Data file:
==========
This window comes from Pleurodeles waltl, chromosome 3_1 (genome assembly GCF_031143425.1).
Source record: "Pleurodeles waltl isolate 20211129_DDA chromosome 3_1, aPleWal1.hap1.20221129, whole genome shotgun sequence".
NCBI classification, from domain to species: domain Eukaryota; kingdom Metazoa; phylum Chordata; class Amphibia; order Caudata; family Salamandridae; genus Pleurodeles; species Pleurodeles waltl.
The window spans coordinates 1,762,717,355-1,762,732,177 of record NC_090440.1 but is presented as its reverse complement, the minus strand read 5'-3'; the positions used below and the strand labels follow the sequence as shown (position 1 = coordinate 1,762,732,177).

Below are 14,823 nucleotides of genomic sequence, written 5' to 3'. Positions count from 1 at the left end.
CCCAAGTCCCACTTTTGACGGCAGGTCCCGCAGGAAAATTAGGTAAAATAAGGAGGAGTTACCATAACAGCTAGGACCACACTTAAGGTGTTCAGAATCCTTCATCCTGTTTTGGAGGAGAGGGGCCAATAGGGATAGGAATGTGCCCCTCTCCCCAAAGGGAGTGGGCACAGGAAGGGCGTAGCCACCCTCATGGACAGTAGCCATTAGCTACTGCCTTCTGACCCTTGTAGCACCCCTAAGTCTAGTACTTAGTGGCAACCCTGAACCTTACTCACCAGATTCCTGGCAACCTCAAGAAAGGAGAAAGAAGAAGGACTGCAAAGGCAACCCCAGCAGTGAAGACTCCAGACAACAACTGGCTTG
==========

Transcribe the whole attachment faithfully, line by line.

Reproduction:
This window comes from Pleurodeles waltl, chromosome 3_1 (genome assembly GCF_031143425.1).
Source record: "Pleurodeles waltl isolate 20211129_DDA chromosome 3_1, aPleWal1.hap1.20221129, whole genome shotgun sequence".
NCBI classification, from domain to species: domain Eukaryota; kingdom Metazoa; phylum Chordata; class Amphibia; order Caudata; family Salamandridae; genus Pleurodeles; species Pleurodeles waltl.
The window spans coordinates 1,762,717,355-1,762,732,177 of record NC_090440.1 but is presented as its reverse complement, the minus strand read 5'-3'; the positions used below and the strand labels follow the sequence as shown (position 1 = coordinate 1,762,732,177).

Below are 14,823 nucleotides of genomic sequence, written 5' to 3'. Positions count from 1 at the left end.
CCCAAGTCCCACTTTTGACGGCAGGTCCCGCAGGAAAATTAGGTAAAATAAGGAGGAGTTACCATAACAGCTAGGACCACACTTAAGGTGTTCAGAATCCTTCATCCTGTTTTGGAGGAGAGGGGCCAATAGGGATAGGAATGTGCCCCTCTCCCCAAAGGGAGTGGGCACAGGAAGGGCGTAGCCACCCTCATGGACAGTAGCCATTAGCTACTGCCTTCTGACCCTTGTAGCACCCCTAAGTCTAGTACTTAGTGGCAACCCTGAACCTTACTCACCAGATTCCTGGCAACCTCAAGAAAGGAGAAAGAAGAAGGACTGCAAAGGCAACCCCAGCAGTGAAGACTCCAGACAACAACTGGCTTG